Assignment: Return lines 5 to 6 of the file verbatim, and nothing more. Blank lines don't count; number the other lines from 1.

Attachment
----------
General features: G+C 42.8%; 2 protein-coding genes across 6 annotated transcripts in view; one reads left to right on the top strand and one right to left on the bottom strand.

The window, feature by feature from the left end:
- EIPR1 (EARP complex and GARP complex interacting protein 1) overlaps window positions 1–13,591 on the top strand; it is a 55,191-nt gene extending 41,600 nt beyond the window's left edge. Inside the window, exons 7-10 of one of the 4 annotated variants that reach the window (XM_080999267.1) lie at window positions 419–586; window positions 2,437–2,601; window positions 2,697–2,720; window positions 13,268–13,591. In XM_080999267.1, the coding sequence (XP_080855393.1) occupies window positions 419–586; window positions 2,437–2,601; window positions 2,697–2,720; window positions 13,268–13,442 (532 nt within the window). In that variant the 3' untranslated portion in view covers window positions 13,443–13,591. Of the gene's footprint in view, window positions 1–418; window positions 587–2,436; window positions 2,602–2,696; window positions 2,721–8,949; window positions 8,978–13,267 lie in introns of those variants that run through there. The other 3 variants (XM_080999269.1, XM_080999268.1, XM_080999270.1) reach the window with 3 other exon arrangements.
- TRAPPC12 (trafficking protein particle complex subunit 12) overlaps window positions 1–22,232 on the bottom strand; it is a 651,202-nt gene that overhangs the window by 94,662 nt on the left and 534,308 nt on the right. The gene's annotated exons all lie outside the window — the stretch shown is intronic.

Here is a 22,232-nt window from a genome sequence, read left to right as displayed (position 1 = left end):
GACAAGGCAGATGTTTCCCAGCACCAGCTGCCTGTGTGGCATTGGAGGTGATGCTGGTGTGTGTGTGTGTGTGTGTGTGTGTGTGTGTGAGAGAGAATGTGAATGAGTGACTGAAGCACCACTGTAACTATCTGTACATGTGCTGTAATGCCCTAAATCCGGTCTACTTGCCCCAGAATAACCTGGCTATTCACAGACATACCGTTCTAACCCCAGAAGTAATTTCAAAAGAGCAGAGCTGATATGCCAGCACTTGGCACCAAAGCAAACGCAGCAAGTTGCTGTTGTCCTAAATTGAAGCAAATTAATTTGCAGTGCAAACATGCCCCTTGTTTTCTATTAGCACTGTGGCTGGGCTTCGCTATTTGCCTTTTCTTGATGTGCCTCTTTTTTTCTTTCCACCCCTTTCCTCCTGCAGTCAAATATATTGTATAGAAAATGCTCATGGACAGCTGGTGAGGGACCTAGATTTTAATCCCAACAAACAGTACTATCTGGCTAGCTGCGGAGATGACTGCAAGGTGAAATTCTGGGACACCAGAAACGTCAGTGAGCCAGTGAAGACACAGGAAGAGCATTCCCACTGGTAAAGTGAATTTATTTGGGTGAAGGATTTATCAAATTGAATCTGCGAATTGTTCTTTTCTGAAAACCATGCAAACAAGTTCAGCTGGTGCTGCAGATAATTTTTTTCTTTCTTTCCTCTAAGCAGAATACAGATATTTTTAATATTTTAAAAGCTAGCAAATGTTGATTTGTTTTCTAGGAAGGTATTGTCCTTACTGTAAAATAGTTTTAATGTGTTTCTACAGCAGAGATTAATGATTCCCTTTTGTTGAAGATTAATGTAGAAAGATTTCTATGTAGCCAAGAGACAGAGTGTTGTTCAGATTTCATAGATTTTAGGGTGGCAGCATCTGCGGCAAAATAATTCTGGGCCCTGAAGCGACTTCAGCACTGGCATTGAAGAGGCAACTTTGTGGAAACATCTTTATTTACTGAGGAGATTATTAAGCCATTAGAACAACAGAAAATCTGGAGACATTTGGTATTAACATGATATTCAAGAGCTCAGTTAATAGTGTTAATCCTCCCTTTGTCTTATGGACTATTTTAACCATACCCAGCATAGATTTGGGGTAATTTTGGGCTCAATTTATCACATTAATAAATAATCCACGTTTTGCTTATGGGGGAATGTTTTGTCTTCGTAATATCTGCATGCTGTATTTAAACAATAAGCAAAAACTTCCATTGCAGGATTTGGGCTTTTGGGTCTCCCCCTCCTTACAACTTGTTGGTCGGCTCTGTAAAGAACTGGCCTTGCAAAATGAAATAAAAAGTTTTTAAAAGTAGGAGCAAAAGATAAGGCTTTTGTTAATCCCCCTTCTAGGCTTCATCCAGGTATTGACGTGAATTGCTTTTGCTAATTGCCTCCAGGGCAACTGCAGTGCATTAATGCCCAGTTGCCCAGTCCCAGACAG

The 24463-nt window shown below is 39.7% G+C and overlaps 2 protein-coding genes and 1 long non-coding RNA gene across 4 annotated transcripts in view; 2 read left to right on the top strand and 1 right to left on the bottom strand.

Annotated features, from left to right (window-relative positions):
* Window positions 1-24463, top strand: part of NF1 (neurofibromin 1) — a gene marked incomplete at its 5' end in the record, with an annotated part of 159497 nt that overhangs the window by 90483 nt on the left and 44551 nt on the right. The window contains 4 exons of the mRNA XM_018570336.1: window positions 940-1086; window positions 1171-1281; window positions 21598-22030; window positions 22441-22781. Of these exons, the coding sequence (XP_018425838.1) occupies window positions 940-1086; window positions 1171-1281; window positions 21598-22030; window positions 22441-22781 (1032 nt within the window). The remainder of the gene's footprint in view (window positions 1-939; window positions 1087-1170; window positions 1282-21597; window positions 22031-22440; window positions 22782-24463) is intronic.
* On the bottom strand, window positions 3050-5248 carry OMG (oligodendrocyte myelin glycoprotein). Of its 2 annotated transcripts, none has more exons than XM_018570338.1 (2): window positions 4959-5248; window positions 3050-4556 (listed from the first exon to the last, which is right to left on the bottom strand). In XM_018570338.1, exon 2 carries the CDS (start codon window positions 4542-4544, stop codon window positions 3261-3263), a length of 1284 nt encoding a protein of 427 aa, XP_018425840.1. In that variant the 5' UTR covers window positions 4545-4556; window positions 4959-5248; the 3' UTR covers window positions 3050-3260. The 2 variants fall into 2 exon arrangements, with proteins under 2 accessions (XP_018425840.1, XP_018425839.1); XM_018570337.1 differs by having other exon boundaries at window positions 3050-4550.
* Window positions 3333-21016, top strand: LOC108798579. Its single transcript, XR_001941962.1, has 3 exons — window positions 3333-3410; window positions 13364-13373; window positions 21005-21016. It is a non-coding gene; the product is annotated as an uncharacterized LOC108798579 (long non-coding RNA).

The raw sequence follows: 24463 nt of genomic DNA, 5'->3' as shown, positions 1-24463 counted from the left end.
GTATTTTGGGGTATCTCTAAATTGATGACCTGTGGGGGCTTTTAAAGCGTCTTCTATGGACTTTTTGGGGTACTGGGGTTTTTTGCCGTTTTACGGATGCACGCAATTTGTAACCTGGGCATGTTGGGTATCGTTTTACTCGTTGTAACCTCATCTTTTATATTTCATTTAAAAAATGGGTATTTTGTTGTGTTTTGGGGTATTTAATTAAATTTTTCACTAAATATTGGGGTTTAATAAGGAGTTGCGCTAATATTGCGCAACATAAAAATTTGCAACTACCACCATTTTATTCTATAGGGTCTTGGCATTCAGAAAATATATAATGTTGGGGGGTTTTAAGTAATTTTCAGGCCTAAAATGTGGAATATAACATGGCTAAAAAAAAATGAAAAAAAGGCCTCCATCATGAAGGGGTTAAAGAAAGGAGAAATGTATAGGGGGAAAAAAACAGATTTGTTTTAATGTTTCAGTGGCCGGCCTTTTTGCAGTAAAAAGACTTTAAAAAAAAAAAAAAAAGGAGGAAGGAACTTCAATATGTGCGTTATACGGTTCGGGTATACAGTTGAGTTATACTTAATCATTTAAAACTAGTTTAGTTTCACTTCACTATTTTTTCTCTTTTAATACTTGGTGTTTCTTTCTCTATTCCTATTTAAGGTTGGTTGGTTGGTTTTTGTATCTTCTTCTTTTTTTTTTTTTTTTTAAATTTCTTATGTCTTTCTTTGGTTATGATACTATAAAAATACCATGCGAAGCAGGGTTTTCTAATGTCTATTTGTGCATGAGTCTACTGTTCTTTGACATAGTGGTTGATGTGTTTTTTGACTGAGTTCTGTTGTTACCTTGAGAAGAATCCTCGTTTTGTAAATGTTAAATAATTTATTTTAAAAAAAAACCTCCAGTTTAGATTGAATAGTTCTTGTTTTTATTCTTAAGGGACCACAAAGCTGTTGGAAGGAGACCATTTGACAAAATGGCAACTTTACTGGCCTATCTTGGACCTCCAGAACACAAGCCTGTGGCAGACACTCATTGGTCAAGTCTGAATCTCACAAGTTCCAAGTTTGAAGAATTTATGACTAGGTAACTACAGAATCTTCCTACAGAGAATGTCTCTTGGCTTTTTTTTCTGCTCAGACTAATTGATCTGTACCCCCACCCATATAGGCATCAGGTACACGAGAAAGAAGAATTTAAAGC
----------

Here is a 22,232-nt window from a genome sequence, read left to right as displayed (position 1 = left end):
GACAAGGCAGATGTTTCCCAGCACCAGCTGCCTGTGTGGCATTGGAGGTGATGCTGGTGTGTGTGTGTGTGTGTGTGTGTGTGTGTGTGAGAGAGAATGTGAATGAGTGACTGAAGCACCACTGTAACTATCTGTACATGTGCTGTAATGCCCTAAATCCGGTCTACTTGCCCCAGAATAACCTGGCTATTCACAGACATACCGTTCTAACCCCAGAAGTAATTTCAAAAGAGCAGAGCTGATATGCCAGCACTTGGCACCAAAGCAAACGCAGCAAGTTGCTGTTGTCCTAAATTGAAGCAAATTAATTTGCAGTGCAAACATGCCCCTTGTTTTCTATTAGCACTGTGGCTGGGCTTCGCTATTTGCCTTTTCTTGATGTGCCTCTTTTTTTCTTTCCACCCCTTTCCTCCTGCAGTCAAATATATTGTATAGAAAATGCTCATGGACAGCTGGTGAGGGACCTAGATTTTAATCCCAACAAACAGTACTATCTGGCTAGCTGCGGAGATGACTGCAAGGTGAAATTCTGGGACACCAGAAACGTCAGTGAGCCAGTGAAGACACAGGAAGAGCATTCCCACTGGTAAAGTGAATTTATTTGGGTGAAGGATTTATCAAATTGAATCTGCGAATTGTTCTTTTCTGAAAACCATGCAAACAAGTTCAGCTGGTGCTGCAGATAATTTTTTTCTTTCTTTCCTCTAAGCAGAATACAGATATTTTTAATATTTTAAAAGCTAGCAAATGTTGATTTGTTTTCTAGGAAGGTATTGTCCTTACTGTAAAATAGTTTTAATGTGTTTCTACAGCAGAGATTAATGATTCCCTTTTGTTGAAGATTAATGTAGAAAGATTTCTATGTAGCCAAGAGACAGAGTGTTGTTCAGATTTCATAGATTTTAGGGTGGCAGCATCTGCGGCAAAATAATTCTGGGCCCTGAAGCGACTTCAGCACTGGCATTGAAGAGGCAACTTTGTGGAAACATCTTTATTTACTGAGGAGATTATTAAGCCATTAGAACAACAGAAAATCTGGAGACATTTGGTATTAACATGATATTCAAGAGCTCAGTTAATAGTGTTAATCCTCCCTTTGTCTTATGGACTATTTTAACCATACCCAGCATAGATTTGGGGTAATTTTGGGCTCAATTTATCACATTAATAAATAATCCACGTTTTGCTTATGGGGGAATGTTTTGTCTTCGTAATATCTGCATGCTGTATTTAAACAATAAGCAAAAACTTCCATTGCAGGATTTGGGCTTTTGGGTCTCCCCCTCCTTACAACTTGTTGGTCGGCTCTGTAAAGAACTGGCCTTGCAAAATGAAATAAAAAGTTTTTAAAAGTAGGAGCAAAAGATAAGGCTTTTGTTAATCCCCCTTCTAGGCTTCATCCAGGTATTGACGTGAATTGCTTTTGCTAATTGCCTCCAGGGCAACTGCAGTGCATTAATGCCCAGTTGCCCAGTCCCAGACAG